Chapter 9

                The wave of heat that washed over Owen was oppressive, stifling, and strangely familiar. It had been well-past a decade since he plunged himself into a wild inferno; he found the experience a touch nostalgic. The bottom floor was almost entirely engulfed in flames to some degree, thick, dark smoke pouring out and limiting visibility. From what he could make out, the situation looked grim. Despite the brick exteriors, almost the entire inside was made of wood, wood that was rapidly turning to ash. At the rate the fire was spreading, it was a matter of when, not if, the entire structure was going to come crashing down. By his estimates, they had maybe twenty minutes left, and that was only thanks to the incredible efforts of the firefighters to control the flames.

                “Come on,” Galvanize urged, his voice coming through the communicator in Owen’s left ear. Right ear was always reserved for Dispatch, but he needed to be able to talk with his team as well. Their earbuds weren’t quite as good as the Hero-issued ones; however they weren’t as far behind the curve as he might have guessed they’d be.

                Owen followed his leader, taking careful steps. The floor appeared solid enough, but the stairs were a source of concern for him. They weren’t blazing in earnest yet, so thankfully their structural integrity was enough to hold his weight as he ascended to the second floor. Still, Owen continued being watchful in his movements. Him falling through a few burning floors wouldn’t injure him in the slightest, but it would definitely hasten this building’s destruction.

                The first and second floors were clear of everyone save for emergency responders, and it was clear they were going to have to pull out soon. The building was eight stories tall, so that meant they likely had at least two more levels to go before they met up with Zone and Impers, assuming neither team had to stop and facilitate any rescues. He hoped they would find the whole place properly evacuated. Getting someone out of the middle floors might be tricky.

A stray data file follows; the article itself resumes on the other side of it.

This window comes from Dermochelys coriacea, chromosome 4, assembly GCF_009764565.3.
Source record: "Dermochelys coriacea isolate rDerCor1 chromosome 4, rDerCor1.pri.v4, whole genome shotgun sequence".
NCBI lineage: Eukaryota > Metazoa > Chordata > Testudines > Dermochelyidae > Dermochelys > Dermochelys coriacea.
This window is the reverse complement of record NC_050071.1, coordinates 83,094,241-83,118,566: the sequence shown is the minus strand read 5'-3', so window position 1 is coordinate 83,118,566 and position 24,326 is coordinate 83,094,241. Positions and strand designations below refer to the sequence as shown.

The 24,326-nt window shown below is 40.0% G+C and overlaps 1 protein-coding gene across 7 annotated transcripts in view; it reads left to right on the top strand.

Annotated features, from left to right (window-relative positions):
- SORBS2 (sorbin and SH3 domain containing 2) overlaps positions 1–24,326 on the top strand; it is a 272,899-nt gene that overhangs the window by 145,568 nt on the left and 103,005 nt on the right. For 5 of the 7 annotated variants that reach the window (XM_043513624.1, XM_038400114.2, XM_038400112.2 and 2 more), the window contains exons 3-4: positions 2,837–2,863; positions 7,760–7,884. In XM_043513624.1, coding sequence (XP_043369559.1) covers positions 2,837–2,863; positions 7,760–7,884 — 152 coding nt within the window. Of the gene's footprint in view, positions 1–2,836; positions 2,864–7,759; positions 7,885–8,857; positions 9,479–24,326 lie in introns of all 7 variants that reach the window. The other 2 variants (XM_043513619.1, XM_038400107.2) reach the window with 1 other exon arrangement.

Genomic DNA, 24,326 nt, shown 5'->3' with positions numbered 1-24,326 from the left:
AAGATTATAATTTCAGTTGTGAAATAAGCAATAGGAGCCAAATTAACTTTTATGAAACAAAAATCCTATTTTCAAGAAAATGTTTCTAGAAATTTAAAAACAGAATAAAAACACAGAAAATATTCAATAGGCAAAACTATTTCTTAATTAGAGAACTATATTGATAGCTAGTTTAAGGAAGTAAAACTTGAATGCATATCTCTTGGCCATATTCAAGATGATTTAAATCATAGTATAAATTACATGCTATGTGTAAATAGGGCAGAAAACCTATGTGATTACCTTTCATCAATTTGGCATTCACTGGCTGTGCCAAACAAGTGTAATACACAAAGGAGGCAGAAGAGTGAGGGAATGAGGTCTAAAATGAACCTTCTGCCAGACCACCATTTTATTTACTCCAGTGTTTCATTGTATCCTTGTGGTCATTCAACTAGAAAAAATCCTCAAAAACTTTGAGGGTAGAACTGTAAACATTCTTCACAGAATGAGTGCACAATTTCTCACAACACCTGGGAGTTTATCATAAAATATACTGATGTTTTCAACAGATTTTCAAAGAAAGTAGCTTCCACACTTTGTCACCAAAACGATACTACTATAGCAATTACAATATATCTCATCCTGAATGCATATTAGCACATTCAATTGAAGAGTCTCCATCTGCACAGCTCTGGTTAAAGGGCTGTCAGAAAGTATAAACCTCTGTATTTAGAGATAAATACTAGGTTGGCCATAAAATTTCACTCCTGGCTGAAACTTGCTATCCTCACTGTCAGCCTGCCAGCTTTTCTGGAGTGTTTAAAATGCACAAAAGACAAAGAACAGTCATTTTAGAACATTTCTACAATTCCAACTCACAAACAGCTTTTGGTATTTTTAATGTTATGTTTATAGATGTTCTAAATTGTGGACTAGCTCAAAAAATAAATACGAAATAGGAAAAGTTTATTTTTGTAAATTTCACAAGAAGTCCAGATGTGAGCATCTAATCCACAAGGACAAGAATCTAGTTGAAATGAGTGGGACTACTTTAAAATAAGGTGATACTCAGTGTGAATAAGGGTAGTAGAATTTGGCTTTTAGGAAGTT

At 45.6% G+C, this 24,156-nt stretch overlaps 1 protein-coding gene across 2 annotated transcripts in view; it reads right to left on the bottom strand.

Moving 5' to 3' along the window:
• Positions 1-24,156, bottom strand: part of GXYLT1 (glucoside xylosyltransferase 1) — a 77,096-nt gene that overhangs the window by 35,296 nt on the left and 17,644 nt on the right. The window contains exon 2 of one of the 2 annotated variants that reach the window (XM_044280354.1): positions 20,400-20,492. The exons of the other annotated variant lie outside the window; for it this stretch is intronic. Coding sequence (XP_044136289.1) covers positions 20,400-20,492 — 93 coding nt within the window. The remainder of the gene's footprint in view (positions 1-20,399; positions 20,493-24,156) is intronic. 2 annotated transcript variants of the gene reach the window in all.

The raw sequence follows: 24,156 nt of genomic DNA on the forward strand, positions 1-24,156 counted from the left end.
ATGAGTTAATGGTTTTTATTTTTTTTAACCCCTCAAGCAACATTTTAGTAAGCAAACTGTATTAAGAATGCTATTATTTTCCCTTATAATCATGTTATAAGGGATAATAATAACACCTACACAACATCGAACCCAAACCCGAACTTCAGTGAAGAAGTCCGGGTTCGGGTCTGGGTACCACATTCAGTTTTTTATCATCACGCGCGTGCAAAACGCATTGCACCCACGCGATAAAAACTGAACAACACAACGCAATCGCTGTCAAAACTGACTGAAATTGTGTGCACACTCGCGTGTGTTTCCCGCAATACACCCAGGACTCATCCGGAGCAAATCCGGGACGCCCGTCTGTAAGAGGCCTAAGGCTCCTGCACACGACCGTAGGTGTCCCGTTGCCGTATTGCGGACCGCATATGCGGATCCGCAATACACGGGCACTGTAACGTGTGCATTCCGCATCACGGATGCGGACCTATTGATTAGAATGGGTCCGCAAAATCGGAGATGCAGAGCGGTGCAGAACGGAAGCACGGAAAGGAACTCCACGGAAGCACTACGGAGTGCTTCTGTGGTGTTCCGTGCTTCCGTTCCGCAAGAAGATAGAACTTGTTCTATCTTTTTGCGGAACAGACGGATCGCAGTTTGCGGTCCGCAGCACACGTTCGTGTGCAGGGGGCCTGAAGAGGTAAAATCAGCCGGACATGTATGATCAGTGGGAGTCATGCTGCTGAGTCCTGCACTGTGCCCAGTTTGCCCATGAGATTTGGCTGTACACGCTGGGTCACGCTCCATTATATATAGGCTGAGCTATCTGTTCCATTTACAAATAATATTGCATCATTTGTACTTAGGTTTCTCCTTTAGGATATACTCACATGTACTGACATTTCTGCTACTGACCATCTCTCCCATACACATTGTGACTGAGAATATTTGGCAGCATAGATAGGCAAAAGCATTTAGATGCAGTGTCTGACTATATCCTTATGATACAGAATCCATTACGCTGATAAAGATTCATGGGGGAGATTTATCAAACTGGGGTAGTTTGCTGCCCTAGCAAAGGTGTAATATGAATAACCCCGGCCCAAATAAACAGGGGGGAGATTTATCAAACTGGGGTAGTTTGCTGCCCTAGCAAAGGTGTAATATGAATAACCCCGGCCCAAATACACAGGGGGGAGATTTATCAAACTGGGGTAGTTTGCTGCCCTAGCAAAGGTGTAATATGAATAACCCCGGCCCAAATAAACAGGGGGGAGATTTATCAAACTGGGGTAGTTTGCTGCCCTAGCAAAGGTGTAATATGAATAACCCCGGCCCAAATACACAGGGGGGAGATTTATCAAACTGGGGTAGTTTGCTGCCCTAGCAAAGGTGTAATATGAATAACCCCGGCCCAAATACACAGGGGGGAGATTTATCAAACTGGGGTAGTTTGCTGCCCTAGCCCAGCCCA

“So, does the heat bother you?” The question came so suddenly that Owen nearly twitched in surprise, a move that easily could have crushed the smoldering wood beneath his feet. Luckily, his entire career of experience hadn’t quite deserted him, so he managed to keep control.

                “No, not really,” he replied. “I’m a little surprised at how well you’re taking it though.”

                “I did mention I was a bit hardier than normal,” Galvanize replied.  “Besides, the costume does a lot of the work. It’s specially built for extreme temperatures in either direction, along with a fair bit of armoring in the more vulnerable spots, just in case I get hit by debris or something. Pair it with the breather mask, which keeps me from getting carbon monoxide poisoning, and it’s a handy ensemble.”

                “Pretty snazzy,” Owen said, dating himself unapologetically with his word choice.

                “One of the perks of working for the big guys. When I started out all I got was a t-shirt with a logo on it. This is much safer.”

                Galvanize’s word choice struck Owen as intriguing. He’d have expected the glorified model to use words like nicer, cleaner, more appealing, or even sexier. Safer implied that his first concern was for the job the uniform denoted, not how it made him look. Owen had known Heroes who wouldn’t have said safer. Again he felt his respect for the wavy-haired young man raise a few degrees. Even if he was only playing a part, he played it exceptionally well.